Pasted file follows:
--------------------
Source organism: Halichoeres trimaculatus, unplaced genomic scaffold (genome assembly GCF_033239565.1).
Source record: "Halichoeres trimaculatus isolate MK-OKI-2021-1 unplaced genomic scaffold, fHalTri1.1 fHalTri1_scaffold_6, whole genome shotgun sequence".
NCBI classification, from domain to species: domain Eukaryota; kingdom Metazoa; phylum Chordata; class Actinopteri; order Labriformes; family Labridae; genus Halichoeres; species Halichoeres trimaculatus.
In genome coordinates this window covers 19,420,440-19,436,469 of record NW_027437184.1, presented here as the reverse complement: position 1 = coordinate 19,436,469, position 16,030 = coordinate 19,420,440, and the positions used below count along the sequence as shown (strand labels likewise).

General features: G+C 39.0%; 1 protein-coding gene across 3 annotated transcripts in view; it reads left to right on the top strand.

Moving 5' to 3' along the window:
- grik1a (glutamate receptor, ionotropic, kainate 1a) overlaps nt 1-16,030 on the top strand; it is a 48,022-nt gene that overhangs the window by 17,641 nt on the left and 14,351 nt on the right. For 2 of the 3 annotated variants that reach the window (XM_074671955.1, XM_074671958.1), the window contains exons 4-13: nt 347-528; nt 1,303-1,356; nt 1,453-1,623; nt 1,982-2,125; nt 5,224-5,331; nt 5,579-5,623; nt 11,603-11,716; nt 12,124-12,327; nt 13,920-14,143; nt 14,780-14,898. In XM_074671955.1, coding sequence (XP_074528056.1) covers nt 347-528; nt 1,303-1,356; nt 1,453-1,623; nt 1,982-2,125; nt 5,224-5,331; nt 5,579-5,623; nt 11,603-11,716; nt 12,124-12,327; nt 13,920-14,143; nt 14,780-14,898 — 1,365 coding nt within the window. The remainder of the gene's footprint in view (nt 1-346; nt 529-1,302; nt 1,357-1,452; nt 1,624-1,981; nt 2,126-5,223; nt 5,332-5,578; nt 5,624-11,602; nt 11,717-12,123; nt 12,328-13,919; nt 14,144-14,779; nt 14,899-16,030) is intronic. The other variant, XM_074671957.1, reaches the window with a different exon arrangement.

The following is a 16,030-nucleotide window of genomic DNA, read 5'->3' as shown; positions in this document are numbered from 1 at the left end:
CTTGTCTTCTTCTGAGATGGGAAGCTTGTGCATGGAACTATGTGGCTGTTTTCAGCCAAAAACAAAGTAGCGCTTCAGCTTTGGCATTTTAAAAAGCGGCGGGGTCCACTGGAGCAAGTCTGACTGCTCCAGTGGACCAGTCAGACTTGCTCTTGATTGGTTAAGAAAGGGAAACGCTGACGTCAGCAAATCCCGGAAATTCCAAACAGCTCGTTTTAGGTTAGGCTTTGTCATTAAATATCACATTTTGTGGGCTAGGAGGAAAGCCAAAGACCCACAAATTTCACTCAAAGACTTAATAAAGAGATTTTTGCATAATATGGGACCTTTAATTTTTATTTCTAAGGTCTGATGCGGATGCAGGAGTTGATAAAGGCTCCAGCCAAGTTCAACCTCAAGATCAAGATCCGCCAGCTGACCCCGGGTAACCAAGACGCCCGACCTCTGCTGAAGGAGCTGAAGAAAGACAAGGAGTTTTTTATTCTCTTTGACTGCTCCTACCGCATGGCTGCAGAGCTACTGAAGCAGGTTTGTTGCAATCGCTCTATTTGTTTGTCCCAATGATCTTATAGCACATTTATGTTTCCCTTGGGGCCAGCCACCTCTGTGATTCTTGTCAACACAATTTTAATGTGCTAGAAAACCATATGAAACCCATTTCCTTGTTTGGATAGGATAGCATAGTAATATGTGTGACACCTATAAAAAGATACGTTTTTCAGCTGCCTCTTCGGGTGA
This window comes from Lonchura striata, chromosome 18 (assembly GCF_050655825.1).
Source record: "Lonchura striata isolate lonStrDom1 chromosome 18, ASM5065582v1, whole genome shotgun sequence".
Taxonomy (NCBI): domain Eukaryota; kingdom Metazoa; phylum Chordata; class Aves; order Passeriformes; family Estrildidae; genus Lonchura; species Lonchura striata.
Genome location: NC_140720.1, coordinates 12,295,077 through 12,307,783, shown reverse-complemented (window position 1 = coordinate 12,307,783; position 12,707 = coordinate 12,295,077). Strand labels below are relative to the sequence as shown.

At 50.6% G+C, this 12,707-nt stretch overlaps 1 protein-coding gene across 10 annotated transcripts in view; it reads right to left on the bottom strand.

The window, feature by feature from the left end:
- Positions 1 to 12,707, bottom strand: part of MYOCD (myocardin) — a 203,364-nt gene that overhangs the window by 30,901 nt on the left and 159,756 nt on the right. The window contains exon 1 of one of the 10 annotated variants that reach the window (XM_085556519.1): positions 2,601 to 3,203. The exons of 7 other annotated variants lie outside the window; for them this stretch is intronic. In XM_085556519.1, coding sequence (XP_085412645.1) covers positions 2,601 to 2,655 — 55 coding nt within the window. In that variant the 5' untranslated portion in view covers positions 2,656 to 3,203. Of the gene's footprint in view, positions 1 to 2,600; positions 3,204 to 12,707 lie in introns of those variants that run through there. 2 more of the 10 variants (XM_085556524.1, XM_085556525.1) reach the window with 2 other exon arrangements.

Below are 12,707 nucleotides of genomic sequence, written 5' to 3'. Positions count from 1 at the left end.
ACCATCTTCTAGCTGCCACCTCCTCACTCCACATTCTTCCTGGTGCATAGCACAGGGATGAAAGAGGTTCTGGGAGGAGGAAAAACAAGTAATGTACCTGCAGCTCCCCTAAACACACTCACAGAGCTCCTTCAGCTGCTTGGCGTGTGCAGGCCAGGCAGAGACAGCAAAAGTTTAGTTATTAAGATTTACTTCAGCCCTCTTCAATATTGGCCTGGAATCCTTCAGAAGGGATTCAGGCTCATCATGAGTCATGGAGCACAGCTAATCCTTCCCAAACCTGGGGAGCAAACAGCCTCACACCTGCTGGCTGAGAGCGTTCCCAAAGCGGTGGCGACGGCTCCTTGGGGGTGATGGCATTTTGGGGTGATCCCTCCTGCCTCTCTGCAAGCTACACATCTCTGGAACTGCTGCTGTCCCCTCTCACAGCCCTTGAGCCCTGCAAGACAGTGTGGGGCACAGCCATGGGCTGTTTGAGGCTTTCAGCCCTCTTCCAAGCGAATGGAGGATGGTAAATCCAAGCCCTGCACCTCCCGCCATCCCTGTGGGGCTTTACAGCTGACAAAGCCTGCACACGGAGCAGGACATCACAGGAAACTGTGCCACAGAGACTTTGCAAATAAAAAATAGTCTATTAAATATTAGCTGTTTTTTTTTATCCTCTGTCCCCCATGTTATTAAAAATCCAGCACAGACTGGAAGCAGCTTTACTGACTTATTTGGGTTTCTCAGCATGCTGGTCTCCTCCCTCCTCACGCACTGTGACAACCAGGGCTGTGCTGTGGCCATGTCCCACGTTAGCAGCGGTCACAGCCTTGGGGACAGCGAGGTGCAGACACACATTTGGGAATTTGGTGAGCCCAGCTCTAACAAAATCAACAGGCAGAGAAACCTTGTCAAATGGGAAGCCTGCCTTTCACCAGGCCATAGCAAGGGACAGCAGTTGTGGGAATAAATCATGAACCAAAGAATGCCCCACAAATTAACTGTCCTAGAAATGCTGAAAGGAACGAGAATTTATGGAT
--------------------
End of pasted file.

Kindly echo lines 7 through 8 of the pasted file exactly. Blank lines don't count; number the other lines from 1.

- grik1a (glutamate receptor, ionotropic, kainate 1a) overlaps nt 1-16,030 on the top strand; it is a 48,022-nt gene that overhangs the window by 17,641 nt on the left and 14,351 nt on the right. For 2 of the 3 annotated variants that reach the window (XM_074671955.1, XM_074671958.1), the window contains exons 4-13: nt 347-528; nt 1,303-1,356; nt 1,453-1,623; nt 1,982-2,125; nt 5,224-5,331; nt 5,579-5,623; nt 11,603-11,716; nt 12,124-12,327; nt 13,920-14,143; nt 14,780-14,898. In XM_074671955.1, coding sequence (XP_074528056.1) covers nt 347-528; nt 1,303-1,356; nt 1,453-1,623; nt 1,982-2,125; nt 5,224-5,331; nt 5,579-5,623; nt 11,603-11,716; nt 12,124-12,327; nt 13,920-14,143; nt 14,780-14,898 — 1,365 coding nt within the window. The remainder of the gene's footprint in view (nt 1-346; nt 529-1,302; nt 1,357-1,452; nt 1,624-1,981; nt 2,126-5,223; nt 5,332-5,578; nt 5,624-11,602; nt 11,717-12,123; nt 12,328-13,919; nt 14,144-14,779; nt 14,899-16,030) is intronic. The other variant, XM_074671957.1, reaches the window with a different exon arrangement.

The following is a 16,030-nucleotide window of genomic DNA, read 5'->3' as shown; positions in this document are numbered from 1 at the left end: